My memory of the next four days is now a blur of stalking on the endless flats that surround Water Cay. We fished mangrove creeks carpeted in dark turtlegrass and sandy undulating shore flats. We fished lovely white sand bays and seeming endless Casaurina lined beaches. We covered many square miles and rarely saw another boat.

Mike Schwartz releasing a hefty specimen!

Whether with Ezra, Greg or our leader Sidney, we were always in promising areas and always learning from these amazingly accomplished guides. If we listened to their well thought-out instructions and placed their concepts into action, we were usually rewarded with fish. I’ve often said, fish with the guides at Water Cay and you will come away a much better angler... no matter how good you are. It amazes me that after after 40 years of bonefishing, I’ve still learn so much from Ezra, Greg and Sid. Thanks guys!

Our tides got better and better as the week wore on. We started each day on a full or just turned high. As the week wore on the tides became fully neaped. The sliver of a moon on Day One waxed to be half full by the time we reluctantly departed. We had picked this week to get these tides and although the winds were constant, everything became quite manageable under the almost perfectly blue skies that emerged on our last four days. We saw and had shots at lots of fish and lots of big fish. The bones we saw were mostly singles and doubles at first, then as the week wore on, we saw more small schools ranging from 4-6 fish. The average fish we caught was 3-4 lbs., but we saw many and caught a few much bigger fish.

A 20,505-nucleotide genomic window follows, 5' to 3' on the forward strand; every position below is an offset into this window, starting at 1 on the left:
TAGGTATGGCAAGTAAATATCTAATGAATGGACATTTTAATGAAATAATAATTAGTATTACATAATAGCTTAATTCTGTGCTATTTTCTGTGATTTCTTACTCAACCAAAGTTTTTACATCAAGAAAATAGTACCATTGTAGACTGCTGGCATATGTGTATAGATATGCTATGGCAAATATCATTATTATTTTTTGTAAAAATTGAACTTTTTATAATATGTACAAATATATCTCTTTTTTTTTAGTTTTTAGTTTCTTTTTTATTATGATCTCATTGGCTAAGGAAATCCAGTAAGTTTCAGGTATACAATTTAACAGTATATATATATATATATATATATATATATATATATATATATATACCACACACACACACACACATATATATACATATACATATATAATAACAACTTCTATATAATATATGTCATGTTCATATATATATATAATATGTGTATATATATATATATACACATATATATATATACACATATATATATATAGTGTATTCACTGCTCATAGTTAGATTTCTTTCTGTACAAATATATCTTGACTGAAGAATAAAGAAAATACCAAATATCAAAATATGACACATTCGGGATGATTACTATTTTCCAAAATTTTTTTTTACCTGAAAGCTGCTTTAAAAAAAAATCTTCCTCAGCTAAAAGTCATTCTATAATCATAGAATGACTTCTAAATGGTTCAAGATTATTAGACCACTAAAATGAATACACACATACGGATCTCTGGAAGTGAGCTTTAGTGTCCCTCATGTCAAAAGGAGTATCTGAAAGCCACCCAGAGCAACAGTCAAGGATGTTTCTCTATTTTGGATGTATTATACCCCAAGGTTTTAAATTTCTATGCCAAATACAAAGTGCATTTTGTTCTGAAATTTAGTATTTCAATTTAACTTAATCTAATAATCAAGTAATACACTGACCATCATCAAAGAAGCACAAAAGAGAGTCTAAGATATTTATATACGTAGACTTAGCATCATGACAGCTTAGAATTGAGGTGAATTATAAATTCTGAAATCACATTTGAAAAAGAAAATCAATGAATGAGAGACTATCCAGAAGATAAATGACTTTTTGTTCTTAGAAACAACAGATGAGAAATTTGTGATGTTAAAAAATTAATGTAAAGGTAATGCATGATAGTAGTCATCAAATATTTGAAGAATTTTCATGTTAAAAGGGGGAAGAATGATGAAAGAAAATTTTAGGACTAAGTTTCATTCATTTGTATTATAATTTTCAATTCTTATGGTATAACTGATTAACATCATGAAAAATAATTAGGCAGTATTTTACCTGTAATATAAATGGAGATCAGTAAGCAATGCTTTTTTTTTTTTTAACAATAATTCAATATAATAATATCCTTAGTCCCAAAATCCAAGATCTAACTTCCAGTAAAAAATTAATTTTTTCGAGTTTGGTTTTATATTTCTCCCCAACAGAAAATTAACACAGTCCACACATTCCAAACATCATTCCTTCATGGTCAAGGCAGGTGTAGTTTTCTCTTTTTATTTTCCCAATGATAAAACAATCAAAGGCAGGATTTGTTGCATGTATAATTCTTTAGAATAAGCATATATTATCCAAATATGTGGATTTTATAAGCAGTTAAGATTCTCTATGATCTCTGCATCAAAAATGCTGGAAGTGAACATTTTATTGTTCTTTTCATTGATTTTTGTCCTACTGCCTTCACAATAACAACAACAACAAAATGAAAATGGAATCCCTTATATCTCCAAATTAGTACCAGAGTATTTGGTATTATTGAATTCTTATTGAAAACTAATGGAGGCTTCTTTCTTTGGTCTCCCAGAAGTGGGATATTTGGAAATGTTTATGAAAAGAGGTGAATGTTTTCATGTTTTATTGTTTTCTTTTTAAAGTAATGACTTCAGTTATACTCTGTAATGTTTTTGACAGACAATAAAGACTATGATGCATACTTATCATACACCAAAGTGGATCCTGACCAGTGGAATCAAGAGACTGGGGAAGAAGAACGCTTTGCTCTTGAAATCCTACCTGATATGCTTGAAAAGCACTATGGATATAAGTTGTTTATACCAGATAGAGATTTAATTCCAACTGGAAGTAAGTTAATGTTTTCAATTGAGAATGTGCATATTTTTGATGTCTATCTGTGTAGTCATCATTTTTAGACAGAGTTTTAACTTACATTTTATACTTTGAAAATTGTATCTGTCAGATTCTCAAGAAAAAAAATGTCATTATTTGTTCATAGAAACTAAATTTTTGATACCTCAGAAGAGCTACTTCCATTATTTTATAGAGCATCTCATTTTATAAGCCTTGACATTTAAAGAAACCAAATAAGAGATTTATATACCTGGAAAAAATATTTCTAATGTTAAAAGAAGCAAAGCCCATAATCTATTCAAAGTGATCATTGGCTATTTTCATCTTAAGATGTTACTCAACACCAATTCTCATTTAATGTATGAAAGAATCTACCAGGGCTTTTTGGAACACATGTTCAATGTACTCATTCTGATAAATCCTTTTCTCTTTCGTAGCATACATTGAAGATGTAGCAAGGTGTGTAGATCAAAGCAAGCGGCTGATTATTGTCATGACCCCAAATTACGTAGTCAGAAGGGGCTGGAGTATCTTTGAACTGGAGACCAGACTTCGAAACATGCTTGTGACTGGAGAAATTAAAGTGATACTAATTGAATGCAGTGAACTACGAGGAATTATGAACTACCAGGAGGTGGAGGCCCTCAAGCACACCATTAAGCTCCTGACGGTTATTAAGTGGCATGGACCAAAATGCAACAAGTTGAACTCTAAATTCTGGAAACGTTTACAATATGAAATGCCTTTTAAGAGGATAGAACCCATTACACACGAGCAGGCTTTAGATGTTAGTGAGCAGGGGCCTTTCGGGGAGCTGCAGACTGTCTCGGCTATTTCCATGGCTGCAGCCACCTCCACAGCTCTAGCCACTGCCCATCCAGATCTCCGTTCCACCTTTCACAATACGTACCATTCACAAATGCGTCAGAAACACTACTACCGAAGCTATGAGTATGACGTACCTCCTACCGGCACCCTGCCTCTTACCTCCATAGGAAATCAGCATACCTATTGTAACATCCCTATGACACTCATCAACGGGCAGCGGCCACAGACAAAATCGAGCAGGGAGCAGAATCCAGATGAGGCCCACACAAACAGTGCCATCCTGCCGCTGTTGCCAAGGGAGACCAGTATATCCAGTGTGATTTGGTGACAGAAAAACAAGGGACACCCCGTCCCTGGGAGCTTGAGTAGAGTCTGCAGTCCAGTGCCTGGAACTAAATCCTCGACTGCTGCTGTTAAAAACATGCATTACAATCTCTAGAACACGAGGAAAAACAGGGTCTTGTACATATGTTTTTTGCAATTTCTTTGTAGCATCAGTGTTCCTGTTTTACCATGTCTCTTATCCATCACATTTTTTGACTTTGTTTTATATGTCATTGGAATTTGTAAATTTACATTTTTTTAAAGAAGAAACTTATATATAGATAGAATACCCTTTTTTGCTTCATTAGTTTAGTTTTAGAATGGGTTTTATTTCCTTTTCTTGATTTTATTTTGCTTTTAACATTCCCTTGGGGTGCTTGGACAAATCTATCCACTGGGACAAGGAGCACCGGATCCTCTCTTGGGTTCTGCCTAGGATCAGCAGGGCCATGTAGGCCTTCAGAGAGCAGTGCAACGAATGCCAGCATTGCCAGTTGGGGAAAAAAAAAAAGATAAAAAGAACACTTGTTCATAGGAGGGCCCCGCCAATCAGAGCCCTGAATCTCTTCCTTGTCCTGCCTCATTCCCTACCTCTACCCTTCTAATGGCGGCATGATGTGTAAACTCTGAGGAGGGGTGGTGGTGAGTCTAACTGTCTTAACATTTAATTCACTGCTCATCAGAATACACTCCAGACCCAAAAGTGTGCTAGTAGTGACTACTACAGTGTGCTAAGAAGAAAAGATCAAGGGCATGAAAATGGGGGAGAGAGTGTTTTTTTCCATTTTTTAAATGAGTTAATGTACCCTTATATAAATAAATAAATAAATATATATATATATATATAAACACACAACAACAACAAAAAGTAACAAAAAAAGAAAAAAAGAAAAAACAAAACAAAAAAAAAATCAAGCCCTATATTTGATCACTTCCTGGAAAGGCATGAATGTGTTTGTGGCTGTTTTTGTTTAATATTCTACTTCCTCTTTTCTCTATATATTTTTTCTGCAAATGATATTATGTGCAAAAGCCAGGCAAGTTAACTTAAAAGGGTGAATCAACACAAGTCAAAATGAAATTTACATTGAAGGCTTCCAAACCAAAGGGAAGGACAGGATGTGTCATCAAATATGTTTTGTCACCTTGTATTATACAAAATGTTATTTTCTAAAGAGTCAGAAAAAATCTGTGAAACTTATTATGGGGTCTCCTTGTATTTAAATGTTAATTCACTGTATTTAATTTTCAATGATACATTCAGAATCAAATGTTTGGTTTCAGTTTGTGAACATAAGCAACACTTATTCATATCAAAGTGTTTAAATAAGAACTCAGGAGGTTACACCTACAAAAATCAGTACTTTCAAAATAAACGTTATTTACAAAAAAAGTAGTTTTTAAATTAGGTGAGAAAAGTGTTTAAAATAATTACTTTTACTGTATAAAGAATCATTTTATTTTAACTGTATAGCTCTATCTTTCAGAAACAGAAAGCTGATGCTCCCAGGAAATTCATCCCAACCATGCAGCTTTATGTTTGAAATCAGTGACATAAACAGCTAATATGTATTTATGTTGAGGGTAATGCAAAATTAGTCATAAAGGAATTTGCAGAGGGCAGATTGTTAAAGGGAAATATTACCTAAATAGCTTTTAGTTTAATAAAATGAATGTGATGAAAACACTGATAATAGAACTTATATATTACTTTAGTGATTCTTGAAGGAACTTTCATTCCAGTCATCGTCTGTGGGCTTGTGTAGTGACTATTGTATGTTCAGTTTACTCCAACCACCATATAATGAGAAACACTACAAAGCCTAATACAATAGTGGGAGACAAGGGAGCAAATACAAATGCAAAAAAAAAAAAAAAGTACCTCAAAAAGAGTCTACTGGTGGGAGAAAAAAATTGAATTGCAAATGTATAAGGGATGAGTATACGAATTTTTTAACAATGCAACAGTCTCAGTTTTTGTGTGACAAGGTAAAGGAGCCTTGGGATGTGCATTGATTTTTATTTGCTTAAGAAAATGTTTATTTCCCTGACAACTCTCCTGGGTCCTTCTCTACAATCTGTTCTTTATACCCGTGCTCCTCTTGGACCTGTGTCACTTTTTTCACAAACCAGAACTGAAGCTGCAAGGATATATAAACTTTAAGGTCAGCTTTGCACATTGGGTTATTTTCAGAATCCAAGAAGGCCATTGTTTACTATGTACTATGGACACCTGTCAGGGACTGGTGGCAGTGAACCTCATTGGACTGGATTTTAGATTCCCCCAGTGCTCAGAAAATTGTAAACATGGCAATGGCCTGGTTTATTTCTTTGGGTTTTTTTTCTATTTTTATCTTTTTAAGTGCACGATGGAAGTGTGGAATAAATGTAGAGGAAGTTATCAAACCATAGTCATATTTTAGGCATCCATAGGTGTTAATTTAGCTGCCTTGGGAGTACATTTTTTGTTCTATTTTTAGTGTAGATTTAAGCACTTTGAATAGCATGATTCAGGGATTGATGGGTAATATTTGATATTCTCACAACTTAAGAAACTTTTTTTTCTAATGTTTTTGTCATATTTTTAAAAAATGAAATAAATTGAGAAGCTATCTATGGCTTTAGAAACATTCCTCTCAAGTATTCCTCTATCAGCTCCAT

We found bones coming on fast through cuts or sneaking up behind us catching us off guard. We saw fish hundreds of feet ahead and missed fish that were only yards away. We saw bones in inches of water tailing in impossibly shallow areas that saw our flies land on dry hummocks having been carried a bit off target by the wind. But best of all, we often saw large singles and doubles cruising along the mangrove edges or weaving in and out of the bushes. This is as good as it gets with bonefishing. In these situations, you might have to wait for the fish to reemerge from the back of a bush to give you a small casting lane between two bushes. Your cast must then be precise and quiet which is very difficult to accomplish given our windy conditions. But if you made a good cast, we saw fish race to our fly. These fish often tailed to eat our flies while our hearts raced in anticipation. This is followed by either elation or dissapointment depending on if you “DID IT RIGHT!’. We screwed up in a hundred different ways and yet through it all had great victories.

We rarely searched long for a shot and even managed to put a fair number in the boat. It was fun... a hell of a lot of fun! The rest of the week buzzed by and before we knew it, it was time to go. Another week would have been great. The routine we adopted of up at dawn, in the boats after breakfast, fish hard all day, enjoy each other’s company at night followed by a good night’s sleep only to get up and do it all again, is a rejuvenating experience.

John and Anna Riggs celebrate their anniversary on Friday. Their guide Ezra Thomas details the number of people involved.
My many thanks to John and Anna Riggs, Scott Sawtelle, Mike Schwartz and Steve Peskoe for a great time. And to our guides Sidney, Ezra and Greg... you guys are the best. And a special thanks to Kay, our cook and hostess, we look forward to our next visit!